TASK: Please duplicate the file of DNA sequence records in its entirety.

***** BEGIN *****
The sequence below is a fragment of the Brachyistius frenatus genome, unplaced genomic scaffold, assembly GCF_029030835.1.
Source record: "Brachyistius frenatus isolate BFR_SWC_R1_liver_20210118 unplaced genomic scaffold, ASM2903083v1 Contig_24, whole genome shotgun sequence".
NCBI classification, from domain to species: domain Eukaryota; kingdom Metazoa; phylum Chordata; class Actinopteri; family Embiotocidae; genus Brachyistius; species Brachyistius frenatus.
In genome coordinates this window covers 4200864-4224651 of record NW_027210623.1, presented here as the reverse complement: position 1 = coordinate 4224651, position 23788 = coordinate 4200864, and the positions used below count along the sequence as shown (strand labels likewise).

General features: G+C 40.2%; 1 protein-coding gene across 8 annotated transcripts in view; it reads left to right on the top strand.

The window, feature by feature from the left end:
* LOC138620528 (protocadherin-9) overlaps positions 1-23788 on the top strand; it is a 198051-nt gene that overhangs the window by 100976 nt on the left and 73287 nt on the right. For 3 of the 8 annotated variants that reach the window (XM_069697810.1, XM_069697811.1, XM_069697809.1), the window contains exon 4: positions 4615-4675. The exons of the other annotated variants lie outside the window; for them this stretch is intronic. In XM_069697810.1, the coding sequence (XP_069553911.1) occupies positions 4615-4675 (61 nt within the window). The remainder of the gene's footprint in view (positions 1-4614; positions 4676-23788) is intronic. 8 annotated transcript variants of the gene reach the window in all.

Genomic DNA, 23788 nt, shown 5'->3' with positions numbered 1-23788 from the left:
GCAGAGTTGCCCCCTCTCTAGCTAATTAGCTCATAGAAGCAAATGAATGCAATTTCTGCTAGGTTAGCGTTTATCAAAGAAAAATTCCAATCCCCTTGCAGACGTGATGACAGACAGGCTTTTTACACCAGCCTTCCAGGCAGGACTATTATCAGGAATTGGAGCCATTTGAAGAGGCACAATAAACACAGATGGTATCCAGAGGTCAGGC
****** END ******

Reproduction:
The sequence below is a fragment of the Brachyistius frenatus genome, unplaced genomic scaffold, assembly GCF_029030835.1.
Source record: "Brachyistius frenatus isolate BFR_SWC_R1_liver_20210118 unplaced genomic scaffold, ASM2903083v1 Contig_24, whole genome shotgun sequence".
NCBI classification, from domain to species: domain Eukaryota; kingdom Metazoa; phylum Chordata; class Actinopteri; family Embiotocidae; genus Brachyistius; species Brachyistius frenatus.
In genome coordinates this window covers 4200864-4224651 of record NW_027210623.1, presented here as the reverse complement: position 1 = coordinate 4224651, position 23788 = coordinate 4200864, and the positions used below count along the sequence as shown (strand labels likewise).

General features: G+C 40.2%; 1 protein-coding gene across 8 annotated transcripts in view; it reads left to right on the top strand.

The window, feature by feature from the left end:
* LOC138620528 (protocadherin-9) overlaps positions 1-23788 on the top strand; it is a 198051-nt gene that overhangs the window by 100976 nt on the left and 73287 nt on the right. For 3 of the 8 annotated variants that reach the window (XM_069697810.1, XM_069697811.1, XM_069697809.1), the window contains exon 4: positions 4615-4675. The exons of the other annotated variants lie outside the window; for them this stretch is intronic. In XM_069697810.1, the coding sequence (XP_069553911.1) occupies positions 4615-4675 (61 nt within the window). The remainder of the gene's footprint in view (positions 1-4614; positions 4676-23788) is intronic. 8 annotated transcript variants of the gene reach the window in all.

Genomic DNA, 23788 nt, shown 5'->3' with positions numbered 1-23788 from the left:
GCAGAGTTGCCCCCTCTCTAGCTAATTAGCTCATAGAAGCAAATGAATGCAATTTCTGCTAGGTTAGCGTTTATCAAAGAAAAATTCCAATCCCCTTGCAGACGTGATGACAGACAGGCTTTTTACACCAGCCTTCCAGGCAGGACTATTATCAGGAATTGGAGCCATTTGAAGAGGCACAATAAACACAGATGGTATCCAGAGGTCAGGC